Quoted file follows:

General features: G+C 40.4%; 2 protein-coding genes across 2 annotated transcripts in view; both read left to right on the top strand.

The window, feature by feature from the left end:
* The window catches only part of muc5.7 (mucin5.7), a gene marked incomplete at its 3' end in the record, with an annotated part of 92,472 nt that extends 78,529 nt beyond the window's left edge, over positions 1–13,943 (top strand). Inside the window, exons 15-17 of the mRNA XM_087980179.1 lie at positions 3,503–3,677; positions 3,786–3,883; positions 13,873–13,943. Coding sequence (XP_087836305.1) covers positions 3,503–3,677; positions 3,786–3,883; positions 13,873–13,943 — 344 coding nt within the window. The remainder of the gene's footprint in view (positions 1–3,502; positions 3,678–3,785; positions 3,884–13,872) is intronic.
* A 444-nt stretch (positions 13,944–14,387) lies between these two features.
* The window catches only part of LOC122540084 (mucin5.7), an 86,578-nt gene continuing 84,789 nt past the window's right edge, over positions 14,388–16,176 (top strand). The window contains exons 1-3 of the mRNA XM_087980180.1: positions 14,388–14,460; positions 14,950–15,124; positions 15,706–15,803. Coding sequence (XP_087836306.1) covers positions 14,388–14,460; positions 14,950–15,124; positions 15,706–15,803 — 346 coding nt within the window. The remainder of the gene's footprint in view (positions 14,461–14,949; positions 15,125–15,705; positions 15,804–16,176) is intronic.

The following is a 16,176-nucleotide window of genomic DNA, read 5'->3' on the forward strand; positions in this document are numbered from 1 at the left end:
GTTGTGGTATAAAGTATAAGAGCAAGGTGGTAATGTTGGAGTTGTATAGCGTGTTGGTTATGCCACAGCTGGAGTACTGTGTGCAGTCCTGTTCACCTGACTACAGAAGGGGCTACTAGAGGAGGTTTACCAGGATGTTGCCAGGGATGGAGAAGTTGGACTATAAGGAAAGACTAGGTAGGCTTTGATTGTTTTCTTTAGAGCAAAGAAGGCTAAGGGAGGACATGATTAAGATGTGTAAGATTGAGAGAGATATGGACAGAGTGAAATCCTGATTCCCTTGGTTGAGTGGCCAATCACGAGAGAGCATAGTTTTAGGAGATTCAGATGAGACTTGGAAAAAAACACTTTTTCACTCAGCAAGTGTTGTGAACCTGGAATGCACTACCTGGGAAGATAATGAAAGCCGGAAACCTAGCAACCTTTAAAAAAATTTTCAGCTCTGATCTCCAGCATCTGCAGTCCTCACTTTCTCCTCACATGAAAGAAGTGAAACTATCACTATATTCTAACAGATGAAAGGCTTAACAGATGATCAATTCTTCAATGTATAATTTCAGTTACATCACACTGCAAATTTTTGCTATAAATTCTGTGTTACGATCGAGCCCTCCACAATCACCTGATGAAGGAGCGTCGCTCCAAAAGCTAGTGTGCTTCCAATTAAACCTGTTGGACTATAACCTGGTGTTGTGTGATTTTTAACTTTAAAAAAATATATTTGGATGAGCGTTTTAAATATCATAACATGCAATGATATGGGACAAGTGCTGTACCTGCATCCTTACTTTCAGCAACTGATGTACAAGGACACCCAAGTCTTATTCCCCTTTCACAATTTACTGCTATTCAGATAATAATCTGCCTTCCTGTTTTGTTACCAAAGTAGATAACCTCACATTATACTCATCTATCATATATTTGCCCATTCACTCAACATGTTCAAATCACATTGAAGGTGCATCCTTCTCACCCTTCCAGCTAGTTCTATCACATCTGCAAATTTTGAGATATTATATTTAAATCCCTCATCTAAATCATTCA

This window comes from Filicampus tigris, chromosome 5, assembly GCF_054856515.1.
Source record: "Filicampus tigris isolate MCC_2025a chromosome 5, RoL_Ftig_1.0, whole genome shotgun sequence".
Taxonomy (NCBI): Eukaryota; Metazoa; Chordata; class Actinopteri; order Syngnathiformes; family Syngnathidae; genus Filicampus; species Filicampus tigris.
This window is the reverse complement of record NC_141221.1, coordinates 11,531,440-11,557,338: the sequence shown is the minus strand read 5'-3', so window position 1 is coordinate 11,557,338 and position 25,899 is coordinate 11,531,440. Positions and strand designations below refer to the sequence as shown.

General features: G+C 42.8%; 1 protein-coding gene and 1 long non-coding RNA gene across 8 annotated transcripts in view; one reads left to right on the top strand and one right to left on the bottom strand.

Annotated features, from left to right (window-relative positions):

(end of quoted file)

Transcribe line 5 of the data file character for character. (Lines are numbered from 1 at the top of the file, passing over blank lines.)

* The window catches only part of LOC122540084 (mucin5.7), an 86,578-nt gene continuing 84,789 nt past the window's right edge, over positions 14,388–16,176 (top strand). The window contains exons 1-3 of the mRNA XM_087980180.1: positions 14,388–14,460; positions 14,950–15,124; positions 15,706–15,803. Coding sequence (XP_087836306.1) covers positions 14,388–14,460; positions 14,950–15,124; positions 15,706–15,803 — 346 coding nt within the window. The remainder of the gene's footprint in view (positions 14,461–14,949; positions 15,125–15,705; positions 15,804–16,176) is intronic.